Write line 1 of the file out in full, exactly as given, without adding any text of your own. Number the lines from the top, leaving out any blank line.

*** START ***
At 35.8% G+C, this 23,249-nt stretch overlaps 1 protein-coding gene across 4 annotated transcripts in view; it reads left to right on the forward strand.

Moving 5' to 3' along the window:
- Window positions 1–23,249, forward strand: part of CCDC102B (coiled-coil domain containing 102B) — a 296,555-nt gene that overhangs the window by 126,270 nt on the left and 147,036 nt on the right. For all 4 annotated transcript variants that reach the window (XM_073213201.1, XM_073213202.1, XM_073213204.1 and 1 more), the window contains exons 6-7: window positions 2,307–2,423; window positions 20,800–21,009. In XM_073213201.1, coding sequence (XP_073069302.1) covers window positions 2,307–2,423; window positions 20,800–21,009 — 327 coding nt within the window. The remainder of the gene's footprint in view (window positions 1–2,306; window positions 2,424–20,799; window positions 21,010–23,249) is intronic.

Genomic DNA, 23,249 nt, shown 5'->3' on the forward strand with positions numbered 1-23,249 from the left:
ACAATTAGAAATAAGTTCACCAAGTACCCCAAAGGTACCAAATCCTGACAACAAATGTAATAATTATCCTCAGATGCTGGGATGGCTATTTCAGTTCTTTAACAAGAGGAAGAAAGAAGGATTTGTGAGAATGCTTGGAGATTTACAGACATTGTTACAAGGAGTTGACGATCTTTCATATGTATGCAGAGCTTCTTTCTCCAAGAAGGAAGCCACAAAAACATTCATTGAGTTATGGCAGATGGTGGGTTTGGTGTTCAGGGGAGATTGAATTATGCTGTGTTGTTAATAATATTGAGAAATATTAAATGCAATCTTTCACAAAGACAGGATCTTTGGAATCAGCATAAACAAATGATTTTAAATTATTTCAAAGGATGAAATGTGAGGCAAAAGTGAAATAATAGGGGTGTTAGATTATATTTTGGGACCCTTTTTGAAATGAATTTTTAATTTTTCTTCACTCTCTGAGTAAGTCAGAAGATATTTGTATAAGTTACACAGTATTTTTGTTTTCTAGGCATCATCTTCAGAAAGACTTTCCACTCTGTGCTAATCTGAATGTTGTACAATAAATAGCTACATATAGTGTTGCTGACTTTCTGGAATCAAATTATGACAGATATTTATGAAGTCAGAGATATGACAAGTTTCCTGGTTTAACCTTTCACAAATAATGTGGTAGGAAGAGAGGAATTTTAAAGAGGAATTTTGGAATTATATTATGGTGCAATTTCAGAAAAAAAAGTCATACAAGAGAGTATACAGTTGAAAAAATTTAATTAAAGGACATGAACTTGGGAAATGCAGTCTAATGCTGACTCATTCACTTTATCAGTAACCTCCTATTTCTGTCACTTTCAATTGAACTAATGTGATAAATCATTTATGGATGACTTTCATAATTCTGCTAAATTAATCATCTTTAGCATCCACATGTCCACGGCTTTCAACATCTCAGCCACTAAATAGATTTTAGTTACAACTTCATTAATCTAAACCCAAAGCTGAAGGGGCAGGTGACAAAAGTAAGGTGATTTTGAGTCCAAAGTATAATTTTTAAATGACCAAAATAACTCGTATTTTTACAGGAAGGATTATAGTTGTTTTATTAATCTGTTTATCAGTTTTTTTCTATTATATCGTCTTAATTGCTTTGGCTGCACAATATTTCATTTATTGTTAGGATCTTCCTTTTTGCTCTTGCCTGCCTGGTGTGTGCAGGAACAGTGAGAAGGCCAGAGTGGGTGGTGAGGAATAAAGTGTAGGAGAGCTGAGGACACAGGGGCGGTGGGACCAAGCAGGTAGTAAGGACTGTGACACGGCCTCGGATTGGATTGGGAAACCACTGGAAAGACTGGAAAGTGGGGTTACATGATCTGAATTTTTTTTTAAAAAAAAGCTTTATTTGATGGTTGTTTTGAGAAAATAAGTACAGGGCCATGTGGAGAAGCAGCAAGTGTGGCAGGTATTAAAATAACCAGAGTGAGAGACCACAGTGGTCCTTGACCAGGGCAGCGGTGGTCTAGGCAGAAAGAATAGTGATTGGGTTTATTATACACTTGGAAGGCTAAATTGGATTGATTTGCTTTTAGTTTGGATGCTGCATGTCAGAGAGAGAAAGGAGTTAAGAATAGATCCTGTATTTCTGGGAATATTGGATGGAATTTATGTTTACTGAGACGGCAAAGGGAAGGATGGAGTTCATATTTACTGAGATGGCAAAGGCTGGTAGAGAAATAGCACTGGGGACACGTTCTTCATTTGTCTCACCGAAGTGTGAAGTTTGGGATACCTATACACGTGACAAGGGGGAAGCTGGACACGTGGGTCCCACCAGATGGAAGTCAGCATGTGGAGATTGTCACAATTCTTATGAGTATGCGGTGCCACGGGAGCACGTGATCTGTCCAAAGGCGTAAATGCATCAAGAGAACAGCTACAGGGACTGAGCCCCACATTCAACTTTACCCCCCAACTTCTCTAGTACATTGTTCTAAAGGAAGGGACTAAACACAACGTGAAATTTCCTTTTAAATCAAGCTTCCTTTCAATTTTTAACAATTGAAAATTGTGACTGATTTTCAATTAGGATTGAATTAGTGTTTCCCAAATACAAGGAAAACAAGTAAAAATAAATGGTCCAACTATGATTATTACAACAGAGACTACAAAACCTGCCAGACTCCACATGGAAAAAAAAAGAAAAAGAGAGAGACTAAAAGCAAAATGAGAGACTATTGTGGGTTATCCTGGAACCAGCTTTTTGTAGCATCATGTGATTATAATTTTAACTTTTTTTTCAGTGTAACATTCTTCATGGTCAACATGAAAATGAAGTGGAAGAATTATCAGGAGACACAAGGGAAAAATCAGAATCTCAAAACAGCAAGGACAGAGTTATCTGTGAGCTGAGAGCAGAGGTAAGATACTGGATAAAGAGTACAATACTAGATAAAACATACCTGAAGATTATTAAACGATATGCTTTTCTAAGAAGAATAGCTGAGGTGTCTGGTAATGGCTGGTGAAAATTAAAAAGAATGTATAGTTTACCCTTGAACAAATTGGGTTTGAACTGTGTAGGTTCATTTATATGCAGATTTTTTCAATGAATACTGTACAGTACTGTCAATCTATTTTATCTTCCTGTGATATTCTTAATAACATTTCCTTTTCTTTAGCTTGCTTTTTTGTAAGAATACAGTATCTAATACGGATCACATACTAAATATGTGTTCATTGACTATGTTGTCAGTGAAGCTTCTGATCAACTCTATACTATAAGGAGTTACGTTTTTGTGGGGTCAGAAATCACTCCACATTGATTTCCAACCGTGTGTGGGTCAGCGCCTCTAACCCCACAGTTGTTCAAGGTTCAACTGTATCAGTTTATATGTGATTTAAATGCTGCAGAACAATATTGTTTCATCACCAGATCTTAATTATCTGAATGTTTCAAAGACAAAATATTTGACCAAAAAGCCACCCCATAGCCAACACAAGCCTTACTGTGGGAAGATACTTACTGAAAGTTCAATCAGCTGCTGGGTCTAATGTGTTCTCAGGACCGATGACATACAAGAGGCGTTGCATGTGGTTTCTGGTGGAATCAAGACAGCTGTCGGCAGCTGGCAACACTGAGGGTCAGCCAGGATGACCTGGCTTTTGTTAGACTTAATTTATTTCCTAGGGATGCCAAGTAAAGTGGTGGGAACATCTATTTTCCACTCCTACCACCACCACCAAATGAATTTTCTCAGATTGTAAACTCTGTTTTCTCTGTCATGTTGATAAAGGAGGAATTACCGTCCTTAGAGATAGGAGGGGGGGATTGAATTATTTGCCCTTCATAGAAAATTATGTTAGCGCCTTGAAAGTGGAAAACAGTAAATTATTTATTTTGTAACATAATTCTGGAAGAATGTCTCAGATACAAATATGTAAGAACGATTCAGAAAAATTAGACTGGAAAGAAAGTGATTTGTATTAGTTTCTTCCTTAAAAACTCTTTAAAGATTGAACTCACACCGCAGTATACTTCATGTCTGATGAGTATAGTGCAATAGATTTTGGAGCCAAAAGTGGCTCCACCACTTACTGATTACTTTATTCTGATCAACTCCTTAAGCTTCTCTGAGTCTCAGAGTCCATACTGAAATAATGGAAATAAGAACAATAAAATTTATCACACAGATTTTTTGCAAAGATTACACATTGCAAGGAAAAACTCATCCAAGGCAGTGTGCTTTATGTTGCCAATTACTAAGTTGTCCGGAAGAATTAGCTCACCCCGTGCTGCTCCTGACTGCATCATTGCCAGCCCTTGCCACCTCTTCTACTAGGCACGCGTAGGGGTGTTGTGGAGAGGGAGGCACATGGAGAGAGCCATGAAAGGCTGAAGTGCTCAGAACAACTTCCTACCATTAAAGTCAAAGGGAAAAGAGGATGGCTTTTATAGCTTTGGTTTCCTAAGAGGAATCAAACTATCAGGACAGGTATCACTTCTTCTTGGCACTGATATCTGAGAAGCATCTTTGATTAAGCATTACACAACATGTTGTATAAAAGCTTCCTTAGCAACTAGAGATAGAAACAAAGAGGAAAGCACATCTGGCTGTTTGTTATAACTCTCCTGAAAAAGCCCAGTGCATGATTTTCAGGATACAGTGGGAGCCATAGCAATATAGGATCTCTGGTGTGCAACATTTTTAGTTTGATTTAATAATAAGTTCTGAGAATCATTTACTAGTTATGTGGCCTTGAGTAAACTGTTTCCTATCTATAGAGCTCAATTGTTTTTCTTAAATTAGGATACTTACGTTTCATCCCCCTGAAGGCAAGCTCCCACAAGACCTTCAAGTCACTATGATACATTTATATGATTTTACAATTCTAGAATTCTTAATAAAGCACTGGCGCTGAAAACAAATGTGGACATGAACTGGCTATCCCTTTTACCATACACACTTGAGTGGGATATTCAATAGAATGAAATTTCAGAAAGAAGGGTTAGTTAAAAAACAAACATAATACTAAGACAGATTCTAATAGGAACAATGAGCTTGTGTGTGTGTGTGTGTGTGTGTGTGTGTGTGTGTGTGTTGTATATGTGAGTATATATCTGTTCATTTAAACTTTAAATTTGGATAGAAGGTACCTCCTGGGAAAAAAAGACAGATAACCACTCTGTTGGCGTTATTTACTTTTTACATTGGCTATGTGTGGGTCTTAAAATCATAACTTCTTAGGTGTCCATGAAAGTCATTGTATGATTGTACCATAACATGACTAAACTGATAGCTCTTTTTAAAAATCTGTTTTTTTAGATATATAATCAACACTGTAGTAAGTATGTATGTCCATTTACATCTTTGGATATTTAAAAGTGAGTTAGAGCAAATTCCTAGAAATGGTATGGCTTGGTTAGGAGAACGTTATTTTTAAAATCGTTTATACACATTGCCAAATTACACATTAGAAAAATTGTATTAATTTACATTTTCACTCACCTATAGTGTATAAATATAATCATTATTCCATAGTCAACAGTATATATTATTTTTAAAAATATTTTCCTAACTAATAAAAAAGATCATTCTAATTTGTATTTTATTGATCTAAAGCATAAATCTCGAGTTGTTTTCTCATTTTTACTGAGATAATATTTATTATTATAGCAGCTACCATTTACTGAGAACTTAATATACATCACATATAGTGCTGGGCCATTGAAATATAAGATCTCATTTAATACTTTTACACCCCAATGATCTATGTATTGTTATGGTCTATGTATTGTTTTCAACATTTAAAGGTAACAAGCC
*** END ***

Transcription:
At 35.8% G+C, this 23,249-nt stretch overlaps 1 protein-coding gene across 4 annotated transcripts in view; it reads left to right on the forward strand.